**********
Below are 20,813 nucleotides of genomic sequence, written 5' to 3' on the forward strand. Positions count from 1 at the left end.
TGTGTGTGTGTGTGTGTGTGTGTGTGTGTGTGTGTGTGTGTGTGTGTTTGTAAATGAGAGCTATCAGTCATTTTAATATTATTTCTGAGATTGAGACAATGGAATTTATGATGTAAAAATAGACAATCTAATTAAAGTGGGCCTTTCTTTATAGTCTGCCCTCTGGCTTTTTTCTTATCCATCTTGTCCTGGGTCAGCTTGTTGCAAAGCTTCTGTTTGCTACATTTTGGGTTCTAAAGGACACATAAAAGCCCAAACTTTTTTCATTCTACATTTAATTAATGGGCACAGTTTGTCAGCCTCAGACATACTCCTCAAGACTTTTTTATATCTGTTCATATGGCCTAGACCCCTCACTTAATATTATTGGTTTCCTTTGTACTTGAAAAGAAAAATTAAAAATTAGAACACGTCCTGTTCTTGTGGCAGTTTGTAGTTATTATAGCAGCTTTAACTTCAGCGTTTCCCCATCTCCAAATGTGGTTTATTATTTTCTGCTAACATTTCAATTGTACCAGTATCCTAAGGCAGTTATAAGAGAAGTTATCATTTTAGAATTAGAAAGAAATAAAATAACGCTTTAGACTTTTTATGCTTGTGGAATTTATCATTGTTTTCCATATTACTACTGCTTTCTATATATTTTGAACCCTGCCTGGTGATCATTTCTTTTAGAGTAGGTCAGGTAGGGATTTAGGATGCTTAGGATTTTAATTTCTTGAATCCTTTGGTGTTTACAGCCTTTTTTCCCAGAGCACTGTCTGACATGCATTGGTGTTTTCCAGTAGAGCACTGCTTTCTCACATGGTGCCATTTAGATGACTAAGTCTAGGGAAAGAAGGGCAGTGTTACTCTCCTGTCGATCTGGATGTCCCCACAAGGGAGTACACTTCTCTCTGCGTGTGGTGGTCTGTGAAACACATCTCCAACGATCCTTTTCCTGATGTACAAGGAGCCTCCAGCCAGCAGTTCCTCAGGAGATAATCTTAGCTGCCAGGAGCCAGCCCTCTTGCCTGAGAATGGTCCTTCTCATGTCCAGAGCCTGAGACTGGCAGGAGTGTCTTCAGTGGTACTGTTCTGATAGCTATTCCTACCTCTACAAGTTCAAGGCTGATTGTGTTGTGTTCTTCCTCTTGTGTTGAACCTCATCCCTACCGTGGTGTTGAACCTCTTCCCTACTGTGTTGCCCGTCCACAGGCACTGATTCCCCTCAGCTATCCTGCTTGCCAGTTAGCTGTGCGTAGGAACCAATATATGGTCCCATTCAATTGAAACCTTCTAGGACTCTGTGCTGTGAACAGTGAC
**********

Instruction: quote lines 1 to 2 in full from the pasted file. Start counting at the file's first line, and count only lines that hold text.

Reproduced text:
Below are 20,813 nucleotides of genomic sequence, written 5' to 3' on the forward strand. Positions count from 1 at the left end.
TGTGTGTGTGTGTGTGTGTGTGTGTGTGTGTGTGTGTGTGTGTGTGTTTGTAAATGAGAGCTATCAGTCATTTTAATATTATTTCTGAGATTGAGACAATGGAATTTATGATGTAAAAATAGACAATCTAATTAAAGTGGGCCTTTCTTTATAGTCTGCCCTCTGGCTTTTTTCTTATCCATCTTGTCCTGGGTCAGCTTGTTGCAAAGCTTCTGTTTGCTACATTTTGGGTTCTAAAGGACACATAAAAGCCCAAACTTTTTTCATTCTACATTTAATTAATGGGCACAGTTTGTCAGCCTCAGACATACTCCTCAAGACTTTTTTATATCTGTTCATATGGCCTAGACCCCTCACTTAATATTATTGGTTTCCTTTGTACTTGAAAAGAAAAATTAAAAATTAGAACACGTCCTGTTCTTGTGGCAGTTTGTAGTTATTATAGCAGCTTTAACTTCAGCGTTTCCCCATCTCCAAATGTGGTTTATTATTTTCTGCTAACATTTCAATTGTACCAGTATCCTAAGGCAGTTATAAGAGAAGTTATCATTTTAGAATTAGAAAGAAATAAAATAACGCTTTAGACTTTTTATGCTTGTGGAATTTATCATTGTTTTCCATATTACTACTGCTTTCTATATATTTTGAACCCTGCCTGGTGATCATTTCTTTTAGAGTAGGTCAGGTAGGGATTTAGGATGCTTAGGATTTTAATTTCTTGAATCCTTTGGTGTTTACAGCCTTTTTTCCCAGAGCACTGTCTGACATGCATTGGTGTTTTCCAGTAGAGCACTGCTTTCTCACATGGTGCCATTTAGATGACTAAGTCTAGGGAAAGAAGGGCAGTGTTACTCTCCTGTCGATCTGGATGTCCCCACAAGGGAGTACACTTCTCTCTGCGTGTGGTGGTCTGTGAAACACATCTCCAACGATCCTTTTCCTGATGTACAAGGAGCCTCCAGCCAGCAGTTCCTCAGGAGATAATCTTAGCTGCCAGGAGCCAGCCCTCTTGCCTGAGAATGGTCCTTCTCATGTCCAGAGCCTGAGACTGGCAGGAGTGTCTTCAGTGGTACTGTTCTGATAGCTATTCCTACCTCTACAAGTTCAAGGCTGATTGTGTTGTGTTCTTCCTCTTGTGTTGAACCTCATCCCTACCGTGGTGTTGAACCTCTTCCCTACTGTGTTGCCCGTCCACAGGCACTGATTCCCCTCAGCTATCCTGCTTGCCAGTTAGCTGTGCGTAGGAACCAATATATGGTCCCATTCAATTGAAACCTTCTAGGACTCTGTGCTGTGAACAGTGAC